Medicinal Properties of Eggplant

From yesterday…
Until the 18th century, the eggplant was looked upon in Europe as something nefarious, capable of inducing fever or epileptic fits. It was even called Solanum insanum by the great botanist and taxonomist Linnaeus before he changed it to Solanum melongena .

To today…
Eggplant is not eaten plain nor used in infusions. It can be cooked in various ways to provide medicinal properties without resorting to the rich and heavy method of cooking it in oil.


recommended for those with cardio-vascular illnesses and obese persons whose excess weight is harmful to their heart. See also: cholesterol

*Combats constipation

*Lowers cholesterol
Eggplant contains elements that trap cholesterol in the intestine and cause it to be eliminated from the body. It thus helps prevent the formation of fatty deposits around the heart.

*Relieves colic
*Reduces stomach ulcers

* Calmative
*Stimulant for the liver and intestines
The fiber, potassium, vitamin C, vitamin B-6, and phytonutrient content in eggplants all support heart health. According to the American Journal of Clinical Nutrition, eating foods containing flavonoids is affiliated with a lower risk of mortality from heart disease. Consuming even small quantities of flavonoid-rich foods may benefit human health.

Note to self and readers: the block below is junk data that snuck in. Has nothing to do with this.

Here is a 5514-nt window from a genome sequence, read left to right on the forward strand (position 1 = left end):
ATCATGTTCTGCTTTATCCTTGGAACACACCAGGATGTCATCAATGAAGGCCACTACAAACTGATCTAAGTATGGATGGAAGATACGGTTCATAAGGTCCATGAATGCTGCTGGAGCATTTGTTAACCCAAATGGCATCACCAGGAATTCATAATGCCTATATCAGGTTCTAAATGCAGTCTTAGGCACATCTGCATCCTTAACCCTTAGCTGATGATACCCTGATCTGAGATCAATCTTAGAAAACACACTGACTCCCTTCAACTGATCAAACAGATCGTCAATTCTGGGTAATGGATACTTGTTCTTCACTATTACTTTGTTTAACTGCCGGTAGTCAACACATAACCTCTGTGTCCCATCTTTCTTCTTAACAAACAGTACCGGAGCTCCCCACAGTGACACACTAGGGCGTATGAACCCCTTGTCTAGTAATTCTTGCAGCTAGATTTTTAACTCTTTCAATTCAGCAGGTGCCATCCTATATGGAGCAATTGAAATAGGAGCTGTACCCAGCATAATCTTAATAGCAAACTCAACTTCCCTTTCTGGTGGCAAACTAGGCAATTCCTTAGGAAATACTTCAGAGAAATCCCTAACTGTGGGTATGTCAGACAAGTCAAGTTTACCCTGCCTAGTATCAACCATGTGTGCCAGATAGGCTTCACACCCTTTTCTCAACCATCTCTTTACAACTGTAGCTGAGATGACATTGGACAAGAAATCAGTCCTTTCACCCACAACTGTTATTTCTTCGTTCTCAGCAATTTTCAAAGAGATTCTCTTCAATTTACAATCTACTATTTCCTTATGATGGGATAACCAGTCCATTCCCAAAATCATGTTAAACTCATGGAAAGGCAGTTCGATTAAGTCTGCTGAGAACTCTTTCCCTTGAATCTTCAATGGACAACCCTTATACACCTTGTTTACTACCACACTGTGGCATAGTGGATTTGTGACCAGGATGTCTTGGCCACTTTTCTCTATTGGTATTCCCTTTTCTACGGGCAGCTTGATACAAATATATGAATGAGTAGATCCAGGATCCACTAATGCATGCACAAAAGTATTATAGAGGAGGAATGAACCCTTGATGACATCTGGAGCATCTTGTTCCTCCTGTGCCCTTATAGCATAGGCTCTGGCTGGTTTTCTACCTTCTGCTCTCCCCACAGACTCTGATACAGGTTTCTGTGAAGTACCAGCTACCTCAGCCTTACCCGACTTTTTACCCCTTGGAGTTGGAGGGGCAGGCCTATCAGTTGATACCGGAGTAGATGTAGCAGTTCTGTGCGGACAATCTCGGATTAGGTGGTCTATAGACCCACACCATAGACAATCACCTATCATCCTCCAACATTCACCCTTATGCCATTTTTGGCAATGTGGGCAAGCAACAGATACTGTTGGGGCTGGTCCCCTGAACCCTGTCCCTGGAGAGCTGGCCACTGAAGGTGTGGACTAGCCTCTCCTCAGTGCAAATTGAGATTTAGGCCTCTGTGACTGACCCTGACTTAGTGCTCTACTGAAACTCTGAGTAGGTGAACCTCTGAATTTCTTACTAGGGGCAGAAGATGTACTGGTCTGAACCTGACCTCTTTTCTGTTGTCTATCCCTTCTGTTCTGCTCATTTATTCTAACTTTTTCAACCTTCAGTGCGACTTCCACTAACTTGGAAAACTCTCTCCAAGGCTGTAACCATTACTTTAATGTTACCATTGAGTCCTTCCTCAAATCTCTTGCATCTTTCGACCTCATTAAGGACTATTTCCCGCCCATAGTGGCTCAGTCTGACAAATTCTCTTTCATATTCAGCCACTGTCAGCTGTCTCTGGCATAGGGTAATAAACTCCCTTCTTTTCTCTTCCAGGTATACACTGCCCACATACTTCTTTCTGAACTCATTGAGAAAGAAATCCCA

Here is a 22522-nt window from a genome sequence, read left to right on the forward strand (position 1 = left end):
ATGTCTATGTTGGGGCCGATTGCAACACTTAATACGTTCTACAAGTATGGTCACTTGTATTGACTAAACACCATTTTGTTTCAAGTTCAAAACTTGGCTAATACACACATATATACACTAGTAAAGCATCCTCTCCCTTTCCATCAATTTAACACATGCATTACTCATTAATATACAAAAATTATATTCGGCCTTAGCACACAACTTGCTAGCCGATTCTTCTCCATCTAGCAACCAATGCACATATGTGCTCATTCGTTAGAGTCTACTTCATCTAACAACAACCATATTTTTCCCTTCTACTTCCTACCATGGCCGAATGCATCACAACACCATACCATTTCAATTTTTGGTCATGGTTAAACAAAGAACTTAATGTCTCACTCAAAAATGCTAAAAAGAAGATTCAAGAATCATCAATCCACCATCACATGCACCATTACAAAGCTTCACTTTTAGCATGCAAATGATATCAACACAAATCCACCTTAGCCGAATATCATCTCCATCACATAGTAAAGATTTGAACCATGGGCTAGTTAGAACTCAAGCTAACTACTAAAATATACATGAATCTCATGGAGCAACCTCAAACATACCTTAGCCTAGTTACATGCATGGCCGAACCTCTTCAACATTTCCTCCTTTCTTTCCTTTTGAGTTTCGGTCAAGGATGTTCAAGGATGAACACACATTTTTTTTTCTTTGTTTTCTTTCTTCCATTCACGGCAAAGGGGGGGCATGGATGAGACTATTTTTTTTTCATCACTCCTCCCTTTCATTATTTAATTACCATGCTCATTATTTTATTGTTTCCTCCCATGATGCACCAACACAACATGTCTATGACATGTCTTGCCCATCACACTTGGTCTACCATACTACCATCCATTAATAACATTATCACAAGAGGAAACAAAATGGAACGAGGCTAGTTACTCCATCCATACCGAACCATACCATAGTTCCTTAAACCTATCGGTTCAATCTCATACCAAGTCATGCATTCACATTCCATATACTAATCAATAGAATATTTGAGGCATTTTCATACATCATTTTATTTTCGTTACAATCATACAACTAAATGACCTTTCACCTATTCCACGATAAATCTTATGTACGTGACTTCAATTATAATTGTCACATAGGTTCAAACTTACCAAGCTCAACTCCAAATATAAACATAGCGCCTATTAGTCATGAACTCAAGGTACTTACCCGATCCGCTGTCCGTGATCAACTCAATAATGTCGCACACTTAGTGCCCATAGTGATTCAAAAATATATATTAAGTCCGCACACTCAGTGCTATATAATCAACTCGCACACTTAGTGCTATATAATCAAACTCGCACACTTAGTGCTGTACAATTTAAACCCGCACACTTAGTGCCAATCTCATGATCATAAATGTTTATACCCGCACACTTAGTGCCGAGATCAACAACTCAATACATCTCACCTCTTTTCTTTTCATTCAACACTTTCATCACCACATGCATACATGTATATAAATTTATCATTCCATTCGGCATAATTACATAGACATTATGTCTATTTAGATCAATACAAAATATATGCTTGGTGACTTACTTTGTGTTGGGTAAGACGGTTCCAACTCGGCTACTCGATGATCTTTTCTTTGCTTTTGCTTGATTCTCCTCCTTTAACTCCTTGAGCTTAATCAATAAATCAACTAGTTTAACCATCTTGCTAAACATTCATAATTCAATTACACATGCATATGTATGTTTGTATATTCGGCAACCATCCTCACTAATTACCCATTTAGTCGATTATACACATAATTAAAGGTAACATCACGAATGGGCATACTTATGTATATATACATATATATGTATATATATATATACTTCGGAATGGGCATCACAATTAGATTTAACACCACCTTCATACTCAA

Several studies show that consumption of the flavonoids known as anthocyanins has played a major role in lowering risk of cardiovascular disease. One particular study revealed that those who consumed more than three servings of fruits and vegetables containing anthocyanins had 34% less risk of heart disease than those who consumed less. In another clinical study, researchers found that increased intake of anthocyanins was associated with significantly lower blood pressure.

Blood cholesterol:
Research on the effects of eggplant consumption in animal studies has shown that rabbits with high cholesterol that consumed eggplant juice displayed a significant decrease in weight and blood cholesterol levels.

Laboratory analyses of the phenolic compounds in eggplant reveal that the vegetable contains significant amounts of chlorogenic acid, which is one of the most powerful free radical scavengers found in plants. Chlorogenic acid has been shown to decrease LDL levels, and also serves as an antimicrobial, antiviral, and anticarcinogenic agent.

Polyphenols in eggplant have been found to exhibit anti-cancer effects. Anthocyanins and chlorogenic acid function as antioxidants and anti-inflammatory compounds. They protect body cells from damage caused by free radicals and in turn prevent tumor growth and invasion and spread of cancer cells. They also stimulate detoxifying enzymes within cells and promote cancer cell death.
Cognitive function